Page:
USWNT: Fighters On The Field & In The Courtroom
Every so often, news breaks about sports and politics crashing together into one national debate.
We’ve heard athletes, doctors, lawmakers, parents, and NFL officials weigh in about the newly-discovered chronic brain injury, CTE, and its relationship to concussions and football.
We followed the journey of lawmakers, senators, students, and young athletes on their quest to have legislation passed to protect their safety – whether it be preventing smoking during youth sports events or having the safety information published accurately on equipment.
And now news about the legal battle between U.S. Soccer and the U.S. Women’s National Team over unequal pay is taking center stage as the upcoming Olympics and possible strike grow nearer.
U.S. Soccer and the union representing the U.S. Women’s National Team have been going back and forth with court filings and accusations over the team’s Collective Bargaining Agreement (CBA) and wage-discrimination complaints.
Five of the women’s team players – including Hope Solo, Carli Lloyd and Alex Morgan – have filed a wage-discrimination action against the U.S. Soccer Federation with the Equal Employment Opportunity Commission (EEOC). The complaint accused U.S. Soccer of paying the team only about a quarter of what their male counterparts make.
Citing the federation’s 2015 financial reports, after their World Cup win the women’s team generated nearly $20 million more in revenue than the men’s team, yet they were compensated about four times less.
The EEOC filing pulled figures from the current compensation structure. A female player can earn $99,000 for winning twenty friendlies. If they participate in more than twenty games, they do not receive compensation for playing those additional games. On the other hand, a male player would likely receive over $263,000 for winning twenty friendlies. Even if they were to lose all twenty games, a male player would earn $100,000. Each game played beyond that twenty game minimum would earn them an extra $5,000-17,625.
According to the New York Times, U.S. soccer has been paying 12 players at least $1 million since 2008, 6 of which were female players. The women are holding their own at the top of the pay scale with the highest-paid making around $1.2 million from 2008 – 2015. Some of the women at the top of the list were even making more than male players.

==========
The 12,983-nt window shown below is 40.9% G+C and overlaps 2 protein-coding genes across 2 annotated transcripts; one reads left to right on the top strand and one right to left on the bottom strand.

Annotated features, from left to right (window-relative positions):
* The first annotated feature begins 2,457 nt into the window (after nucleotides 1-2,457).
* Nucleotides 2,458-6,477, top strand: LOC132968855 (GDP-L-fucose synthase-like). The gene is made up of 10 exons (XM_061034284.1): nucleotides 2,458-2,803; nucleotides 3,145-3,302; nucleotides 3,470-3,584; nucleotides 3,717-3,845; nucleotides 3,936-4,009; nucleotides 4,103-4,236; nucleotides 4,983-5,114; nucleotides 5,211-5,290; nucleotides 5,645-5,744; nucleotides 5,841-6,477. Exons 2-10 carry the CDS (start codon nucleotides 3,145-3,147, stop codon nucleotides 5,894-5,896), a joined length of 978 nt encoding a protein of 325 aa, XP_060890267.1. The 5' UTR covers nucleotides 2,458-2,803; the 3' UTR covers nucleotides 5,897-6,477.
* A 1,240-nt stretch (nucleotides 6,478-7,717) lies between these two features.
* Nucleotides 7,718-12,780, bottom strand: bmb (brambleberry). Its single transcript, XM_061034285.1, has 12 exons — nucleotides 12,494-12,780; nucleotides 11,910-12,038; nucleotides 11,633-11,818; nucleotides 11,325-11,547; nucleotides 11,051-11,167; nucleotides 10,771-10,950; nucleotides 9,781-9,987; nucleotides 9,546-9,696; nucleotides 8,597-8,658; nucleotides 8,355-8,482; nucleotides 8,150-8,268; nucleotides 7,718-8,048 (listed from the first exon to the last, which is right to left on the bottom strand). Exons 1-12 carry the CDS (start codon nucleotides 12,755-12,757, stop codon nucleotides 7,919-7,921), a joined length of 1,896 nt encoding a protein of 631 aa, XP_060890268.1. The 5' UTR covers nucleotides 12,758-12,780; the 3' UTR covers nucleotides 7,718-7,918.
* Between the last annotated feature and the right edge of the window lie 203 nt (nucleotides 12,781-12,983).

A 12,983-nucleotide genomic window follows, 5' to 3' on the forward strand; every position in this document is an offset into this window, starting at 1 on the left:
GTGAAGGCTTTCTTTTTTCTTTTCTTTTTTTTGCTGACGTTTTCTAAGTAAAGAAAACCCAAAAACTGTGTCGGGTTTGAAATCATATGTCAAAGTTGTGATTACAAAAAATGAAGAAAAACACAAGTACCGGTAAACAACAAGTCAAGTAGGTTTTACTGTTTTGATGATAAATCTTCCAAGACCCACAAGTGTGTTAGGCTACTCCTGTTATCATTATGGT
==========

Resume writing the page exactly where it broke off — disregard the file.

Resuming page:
However, further down the list the numbers begin to diverge. The No. 25 female player earns just under $341,000. The No. 25 male player earns about $580,000. At No. 50, the male players receives ten times more than his female counterpart.
After winning the 2015 World Cup, the U.S. Women’s National Team earned a total of $2 million. In 2014, the U.S. Men’s National Team earned $9 million after their 1-2-1 performance (ending in round 16) in Brazil.
Beyond just the wage gap, discrepancy has been found in the player per diem. While traveling, athletes are allotted a certain allowance each day to cover the cost of food and necessities. The US men’s team receives $75 per day, while the women are given $60.
Equal Pay for Equal Play
To justify the differences, U.S. Soccer argues that although they support equal pay for equal work, the work might not always be equal. To qualify for the women’s World Cup, the U.S. women’s team plays five games in a single two-week tournament. The men must compete in a 16 game-long two year period across North America, Central America and the Caribbean. To reflect that process in earnings, the USWNT earned $15k for successfully qualifying in 2015 and the men previously earned $55k in 2014.
U.S. Soccer Federation President, Sunil Gulati, has also been quoted saying that many factors go into a player’s compensation, including the revenue that the team generates for U.S. Soccer. The men’s team typically brings in higher game revenue for the organization.
However, Gulati’s argument might not be applicable for long. After years of lagging behind the men’s team, USWNT earned more money than the men’s national team in 2015. After clinching the World Cup win, the women hit the road for a 10-city victory tour that gave U.S. Soccer an eight-figure bump to their bottom line. The women are projected to have the same success in the next fiscal year.
In the end, to calm any fear that the women’s team might strike before this year’s Olympics, U.S. Soccer issued a statement saying it is committed to negotiating a new CBA that addresses compensation with the Women’s National Team when the current CBA expires at the end of this year.
USSF filed suit in federal court confirming the existence of a collective bargaining agreement with the union representing the USWNT.